A punch to the face flush with lofty brilliance. So wrong, yet so funny. These guys are dickhe*ds, but I can't help laugh at their bravado and inventiveness.
The interstitials wedged between each big prank are done in a fun, entertaining way, making this a very unique and amusing doc*mentary. These connect-the-dot segments help push this project beyond its intent to shock and surprise. While some of the gags are harsh, they're never boring. You want to hate Andy and Mike on so many levels, yet you have to champion their work ethic.
You will cringe. The Dow Chemical prank, which serves as the centerpiece to the film, is just plain wrong. In trying to cover their tracks, Andy and Mike head to Bhopal and chat with some of those affected by the disaster. It's rather coy and showy. They want you to know they are doing "right" by their shenanigans, and its shoved down your throat. They'd be better off letting the joke stand as is. I don't want to see their "clean up in isle 5" posturing. Sometimes performance art needs to speak for itself.
Andy Bichibuam and Mike Bonanno are The Yes Men. Not to be confused with Jim Carrey's Carl Allen who says "yes" to every question ever asked of him, The Yes Men are a merry gang of pranksters who like to pose as representatives from the companies they despise. They first made their presence widely known in a 2003 doc*mentary that showcased their adventures in impersonating representatives of the World Trade Organization. Now they are back with a doc*mentary that is as equally hilarious and shocking as their first go around, if not more so. It's also a huge kick in the balls. This time out, Andy and Mike are posing as Dow Chemical Spokesmen. Andy goes on BBC and announces that the company is finally acknowledging their part in the Bhopal disaster. We get to see the aftermath of this news, which causes stock in Dow to drop by $2 billion, while simultaneously offering the people of Bhopal a sense of false hope. Our dynamic duo doesn't ever hide from what they've done. When it's discovered that they've pulled off a grand hoax, they return to BBC and explain why they've done their nasty deed. They also travel to Bhopal to talk with the locals who actually thought they were going to get compensated for their part in the disaster. It doesn't sound funny, but it's actually quite hilarious. And rude. The best gag has Mike and Andy posing as Exxon representatives. They tell an audience full of oilmen that they've created a new miracle fuel from the bodies of global warming victims. They proceed to hand out candles made of human hair, and unspool a memorial video about the guy the candles were made from. It's disgusting. And very funny. But who knows if those in attendance get the message or the joke. All of this seems to go right over their heads. Andy and Mike also try to sell Survivaballs, which would protect the rich and powerful from any natural disaster. And they pass out a fake copy of the New York Times, which doesn't sit well with those reading it. The Yes Men Fix the World is a definite must watch. And it gets a Whoop-doo!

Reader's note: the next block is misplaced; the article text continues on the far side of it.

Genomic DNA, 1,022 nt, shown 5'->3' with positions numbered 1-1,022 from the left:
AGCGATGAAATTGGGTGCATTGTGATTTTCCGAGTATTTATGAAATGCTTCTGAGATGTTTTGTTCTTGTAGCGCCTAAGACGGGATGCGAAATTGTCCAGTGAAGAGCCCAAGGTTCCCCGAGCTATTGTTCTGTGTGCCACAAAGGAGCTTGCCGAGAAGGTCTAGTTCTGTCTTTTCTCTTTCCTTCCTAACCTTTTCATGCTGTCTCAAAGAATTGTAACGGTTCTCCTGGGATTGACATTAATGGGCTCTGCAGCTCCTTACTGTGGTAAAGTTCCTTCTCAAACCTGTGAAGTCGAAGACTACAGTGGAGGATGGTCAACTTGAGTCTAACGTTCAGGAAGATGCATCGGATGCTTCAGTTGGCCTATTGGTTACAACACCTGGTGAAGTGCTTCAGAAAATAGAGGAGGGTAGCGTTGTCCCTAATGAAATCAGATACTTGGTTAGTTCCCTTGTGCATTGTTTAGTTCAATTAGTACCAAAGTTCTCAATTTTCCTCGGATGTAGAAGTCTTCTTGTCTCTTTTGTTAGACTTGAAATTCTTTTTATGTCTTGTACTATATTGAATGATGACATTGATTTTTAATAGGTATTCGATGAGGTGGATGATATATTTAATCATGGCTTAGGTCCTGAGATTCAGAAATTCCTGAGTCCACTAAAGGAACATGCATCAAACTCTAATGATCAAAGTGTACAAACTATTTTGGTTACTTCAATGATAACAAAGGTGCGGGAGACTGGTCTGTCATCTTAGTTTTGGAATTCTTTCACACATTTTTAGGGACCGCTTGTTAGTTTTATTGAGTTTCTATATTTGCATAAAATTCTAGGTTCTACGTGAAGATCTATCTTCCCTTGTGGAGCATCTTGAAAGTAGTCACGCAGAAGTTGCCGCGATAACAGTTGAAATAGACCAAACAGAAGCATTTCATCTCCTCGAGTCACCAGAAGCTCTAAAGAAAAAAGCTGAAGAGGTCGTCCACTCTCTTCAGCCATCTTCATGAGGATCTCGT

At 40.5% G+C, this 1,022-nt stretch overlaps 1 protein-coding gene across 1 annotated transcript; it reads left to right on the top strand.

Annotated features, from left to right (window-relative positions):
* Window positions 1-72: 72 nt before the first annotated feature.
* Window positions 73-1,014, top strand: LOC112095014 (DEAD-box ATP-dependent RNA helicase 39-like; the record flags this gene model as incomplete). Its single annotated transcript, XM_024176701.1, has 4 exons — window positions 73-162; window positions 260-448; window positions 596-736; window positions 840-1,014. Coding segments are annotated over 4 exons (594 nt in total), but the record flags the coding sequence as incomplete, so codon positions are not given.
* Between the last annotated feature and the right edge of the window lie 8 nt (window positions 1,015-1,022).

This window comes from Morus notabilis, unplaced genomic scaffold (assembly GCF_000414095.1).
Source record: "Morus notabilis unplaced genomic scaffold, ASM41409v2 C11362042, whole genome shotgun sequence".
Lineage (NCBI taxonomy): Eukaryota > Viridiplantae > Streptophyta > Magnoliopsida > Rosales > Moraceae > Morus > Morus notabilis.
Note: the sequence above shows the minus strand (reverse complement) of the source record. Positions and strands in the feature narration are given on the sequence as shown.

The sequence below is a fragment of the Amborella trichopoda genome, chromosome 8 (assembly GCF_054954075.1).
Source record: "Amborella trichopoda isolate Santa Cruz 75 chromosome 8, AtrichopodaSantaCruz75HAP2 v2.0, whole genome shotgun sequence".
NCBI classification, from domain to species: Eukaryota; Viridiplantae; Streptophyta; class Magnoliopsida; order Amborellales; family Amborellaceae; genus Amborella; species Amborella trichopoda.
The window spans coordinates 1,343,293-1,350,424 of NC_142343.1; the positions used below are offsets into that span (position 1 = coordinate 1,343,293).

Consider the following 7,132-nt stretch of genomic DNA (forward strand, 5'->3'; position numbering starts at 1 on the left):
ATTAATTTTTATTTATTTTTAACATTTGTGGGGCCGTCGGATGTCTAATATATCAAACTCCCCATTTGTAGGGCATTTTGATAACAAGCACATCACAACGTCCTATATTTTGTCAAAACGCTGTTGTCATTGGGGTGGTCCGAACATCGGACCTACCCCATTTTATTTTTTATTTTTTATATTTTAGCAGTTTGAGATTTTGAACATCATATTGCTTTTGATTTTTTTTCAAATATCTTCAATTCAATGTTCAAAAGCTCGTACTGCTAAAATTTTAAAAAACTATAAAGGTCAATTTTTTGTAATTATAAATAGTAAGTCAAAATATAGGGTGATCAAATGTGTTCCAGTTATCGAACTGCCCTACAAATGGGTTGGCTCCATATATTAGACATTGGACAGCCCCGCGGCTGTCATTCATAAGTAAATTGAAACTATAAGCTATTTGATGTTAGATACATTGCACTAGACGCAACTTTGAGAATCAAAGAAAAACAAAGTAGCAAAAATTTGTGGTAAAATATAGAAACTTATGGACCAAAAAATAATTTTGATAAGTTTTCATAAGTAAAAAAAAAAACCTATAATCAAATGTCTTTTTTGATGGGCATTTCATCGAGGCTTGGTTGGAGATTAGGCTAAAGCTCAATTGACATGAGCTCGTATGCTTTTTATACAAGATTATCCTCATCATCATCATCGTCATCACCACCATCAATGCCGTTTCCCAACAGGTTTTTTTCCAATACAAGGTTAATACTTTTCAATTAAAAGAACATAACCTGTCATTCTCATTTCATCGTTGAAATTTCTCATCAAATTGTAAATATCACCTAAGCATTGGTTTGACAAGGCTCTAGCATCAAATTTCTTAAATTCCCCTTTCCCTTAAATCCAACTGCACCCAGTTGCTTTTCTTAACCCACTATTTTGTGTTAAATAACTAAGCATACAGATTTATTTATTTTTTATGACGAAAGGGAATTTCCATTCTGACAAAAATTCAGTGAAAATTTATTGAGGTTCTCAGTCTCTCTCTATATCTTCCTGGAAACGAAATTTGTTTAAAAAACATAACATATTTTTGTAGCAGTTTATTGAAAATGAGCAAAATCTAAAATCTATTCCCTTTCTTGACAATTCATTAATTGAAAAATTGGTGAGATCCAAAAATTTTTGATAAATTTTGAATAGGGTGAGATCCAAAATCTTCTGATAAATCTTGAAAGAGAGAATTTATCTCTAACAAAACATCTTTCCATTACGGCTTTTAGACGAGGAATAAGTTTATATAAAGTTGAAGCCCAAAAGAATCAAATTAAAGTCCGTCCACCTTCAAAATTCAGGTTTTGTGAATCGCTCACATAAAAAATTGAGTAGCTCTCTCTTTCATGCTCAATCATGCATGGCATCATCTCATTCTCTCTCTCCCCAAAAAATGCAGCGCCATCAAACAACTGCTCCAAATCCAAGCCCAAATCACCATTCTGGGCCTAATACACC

There are quite a few extra features here, and they're all worth a look. We get twenty-six minutes of deleted scenes, which include the Nanotech Conference which explores Dow Chemical's Post Cautionary Principle, the full length BBC interview featuring Andy pretending to be a representative from that company, and a seven minute dissertation on how to become a Yes Man. Additional Actions and Videos include a 24 minute short film which has Mike and Andy posing as the World Trade Organization. This is the short that led to the production of their first feature film. Captain Euro has the boys looking at a racist comic book. RTMark: Bringing IT to YOU is a promotional clip from 1996 that looks at a fake corporation in charge of cover-ups. The Most Serious Game finds the duo posing as McDonalds representatives trying to revamp their fast food image. Making (Up) the News takes a look at how the Yes Men created an alternative New York Times and how they went about distributing it. There are a couple of trailers, some fairly entertaining filmmaker bios (for those who like to read), and a declaration on the Docurama Films initiative. This is a pretty neat little package and makes owning the disc worth the price.
The film is presented in the full frame aspect ratio of 1.33: 1. In Color. The runtime is one hour and twenty-seven minutes. The film is not rated, but there is nothing offensive in the material (well, maybe some of it is morally offensive).
The film is presented in Dolby Digital Stereo. There are no subtitles, so deaf kids start weeping now.
This image definitely peaks my interest. We see Andy and Mike's insect-like Survivaballs bouncing around in the desert toting title banners that shimmy in the wind. Our dynamic duo stare out into abyss, worried. They don't seem to know how to fix the world, but they're going to try. The back of the disc continues on with the Survivaball imagery. What the heck am I looking at? I want to know more. And the synopsis sounds intriguing. I am renting this.
THE FINAL WORD
The Yes Men Fix the World is Jackass for the corporate suave set. Sure, these guys are c*cky. And some of their pranks are a little too cruel for their own good, but its funny sh*t. You should definitely check it out.
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